Reflection of Transcendence -時を超えて- 4/16/2022

Performance, Research Project

I have been searching for who I am as an artist. And getting into the beginning stage of my thesis, I pondered the experience of being a Japanese female contemporary artist in the United States. I have my own unique experience of how did I arrive at this point in my life. However, I was curious to hear the story of precedents.

Over this spring semester, I have researched one Japanese female contemporary artist, Saeko Ichinohe. Saeko Ichinohe came to the U.S. in 1968 and since then she performed/choreographed/taught dance as a cultural exchange experience. She was inspired by Japanese culture, philosophy, poems, and literature. She was well-known for bridging Western concert dance and Nihon Buyoh (Japanese traditional dance). She passed away in 2021 though I was fortunate to access her choreography through Labanotation. I chose “Chidori” because she notated the choreography by herself in 1972. I wanted to know her movement pattern through how she notates.

I asked for help with reading scores from Dr. Williams and my cohort, Forrest Hershey. We met two times a week to read and move our bodies to connect with Ms.Ichinohe kinesthetically. She emphasized the location and direction of the weight. Weight drives the movement the most and clearly draws the space between two dancers. “Chidori” is a love story between a fisherman and a bird, so I imagined that she has a specific instruction to deliver this story.

I wanted to know more about her artistic journey outside of notation score. I have researched her online yet there were only a few materials available. Then I found out that there are a couple of her personal archives are stored at New York Public Library. So, I decided to go to New York City in March to trace her footsteps. At the library, I watched many video recordings and read her artistic statements, CV, company record, and choreography notes. All the materials help me to understand her deeper than it used to be. Also, I visited all the locations she filed as her company locations and performance venues. Even though our paths did not cross, through her archives I could know her and her passion deeply. Sharing the same space where she practiced, performed, and choreographed was meaningful to me. I summarize my research journey on Saeko Ichinohe in a short documentary film.

Tracing her footsteps made me think about how I want to proceed with my career as a contemporary performing artist. Ms.Ichinohe made the most of her Japanese upbringing and integrated it with her primary dance training; ballet, and modern dance. I have a similar background in former movement practice as her. Although, I have a huge resistance to being perceived to be unique because of my cultural heritage. I was born and raised in Tokyo, Japan where I can encounter many people visit from around the world. And since I came to the United States in 2016, I have absorbed multiple cultures into my body. However, I cannot get rid of the labels such as “female”, “East Asian,” and “Japanese” from my body. When I stand on the stage my body speaks out louder than who I am. Therefore, dancing serves me how to free myself from the labels. How I can challenge my audience to see my authenticity that is coded in the movements that I create. This question was the start of my solo practice.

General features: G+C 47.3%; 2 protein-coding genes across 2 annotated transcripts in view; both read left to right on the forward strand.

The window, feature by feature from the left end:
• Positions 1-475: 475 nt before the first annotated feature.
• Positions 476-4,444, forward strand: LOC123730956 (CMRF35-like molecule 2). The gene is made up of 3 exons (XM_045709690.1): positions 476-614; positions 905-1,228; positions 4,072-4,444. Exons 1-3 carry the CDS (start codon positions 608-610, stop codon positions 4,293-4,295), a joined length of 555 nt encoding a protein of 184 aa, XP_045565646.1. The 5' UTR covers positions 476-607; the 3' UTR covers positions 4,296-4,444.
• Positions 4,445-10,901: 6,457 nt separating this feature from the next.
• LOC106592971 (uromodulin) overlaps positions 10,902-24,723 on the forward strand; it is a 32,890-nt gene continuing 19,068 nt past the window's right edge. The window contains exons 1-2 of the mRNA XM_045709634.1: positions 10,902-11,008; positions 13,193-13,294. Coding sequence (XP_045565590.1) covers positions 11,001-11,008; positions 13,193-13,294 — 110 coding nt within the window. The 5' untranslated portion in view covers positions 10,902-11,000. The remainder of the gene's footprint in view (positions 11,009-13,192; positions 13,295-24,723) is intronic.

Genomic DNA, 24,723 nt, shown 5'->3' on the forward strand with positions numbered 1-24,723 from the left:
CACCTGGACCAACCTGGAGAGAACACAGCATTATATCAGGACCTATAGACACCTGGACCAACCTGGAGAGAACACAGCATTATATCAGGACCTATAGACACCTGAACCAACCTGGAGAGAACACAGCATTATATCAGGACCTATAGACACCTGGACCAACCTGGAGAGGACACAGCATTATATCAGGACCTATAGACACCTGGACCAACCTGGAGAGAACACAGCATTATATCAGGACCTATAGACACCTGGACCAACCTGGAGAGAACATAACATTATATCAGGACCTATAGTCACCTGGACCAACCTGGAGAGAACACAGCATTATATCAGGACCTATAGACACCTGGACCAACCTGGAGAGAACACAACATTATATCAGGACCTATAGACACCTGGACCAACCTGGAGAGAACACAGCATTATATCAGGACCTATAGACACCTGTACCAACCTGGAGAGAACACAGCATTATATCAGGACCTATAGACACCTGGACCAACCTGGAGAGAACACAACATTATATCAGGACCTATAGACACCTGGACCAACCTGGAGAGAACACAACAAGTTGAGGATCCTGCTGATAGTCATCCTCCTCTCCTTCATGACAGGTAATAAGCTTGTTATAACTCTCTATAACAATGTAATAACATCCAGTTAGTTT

The research journey concluded on 4/16 performance “Transcendence -時を超えて-” with amazing collaborators, Columbus Koto Ensemble/ Forrest Hershey/ Yujie Chen. I also have huge thanks to Dr. Williams, the Institute of Japanese Studies, and the Center for Ethnic Studies to make this performance happen.

What’s next?

Performance reflection 3/20


I had the privilege to be part of the thesis project with Laura Neese (3rd year MFA at OSU dance). I have been working with her since last fall, and this performance is an extension of her research.

The performers were Laura Neese, Teddi Vargas (Senior at OSU dance), Michaela Neild (2nd year MFA at OSU dance), and myself. This time, Cellist, Sara Troeller, and make-up artist, Parisa Ahmadi also joined the team to elaborate the performance. We performed at the middle yard at the Hopkins Hall.

Photographed by Abby Koskinas

I joined them at the beginning of February when Columbus was covered with white snow. I remember the first time Laura, Teddy, and I went out to the site. The trace of the footsteps, trees standing strong and lonely, the warmth of the body under the coldness. After the exploration at the site, we created the phrase by using all the elements we witness. It was a reminder of the beautiful findings in nature even though after the snow melts.

We performed the basic phrase every time we hear the theme played by Sara. I really cherish the feeling and memory every time I dance this basic phrase. Sara’s music was adding another layer of inspiration and I loved how it weaved between 4 moving bodies and space.

All-white costumes stood out and emphasized the contrast from the architecture surrounding us. We also had bright-colored eye make-up which made me think about the joy or celebration of the arrival of spring. 

Photographed by Abby Koskinas

As for the score, we had 5 minutes of stillness and 10 minutes of improvisation, a total of 15 minutes session 4 times. (I wrote down a clear explanation below. )

We separated the site into 4, Ramp, open space (looks like a theater), bicycle stand, grabble with chairs. And we spread out to each site for the first 15 minutes. The first solo was fully engaged with the environment. The sense of visual, touch, hearing drove my movement. The second and third were partnering. I had duets with Teddi and Michaela. Both duet sessions were always found surprise, excitement, and creativity. It also could be described as active listening, call, and response, or conversation. The last part is a finale. We all gathered at the ramp. I really enjoyed all of us get to connect and sense each other. Someone initiates and someone responds. We never knew what will happen, but our connections were strong enough to adapt, adjust, and create together. I felt the sense of community.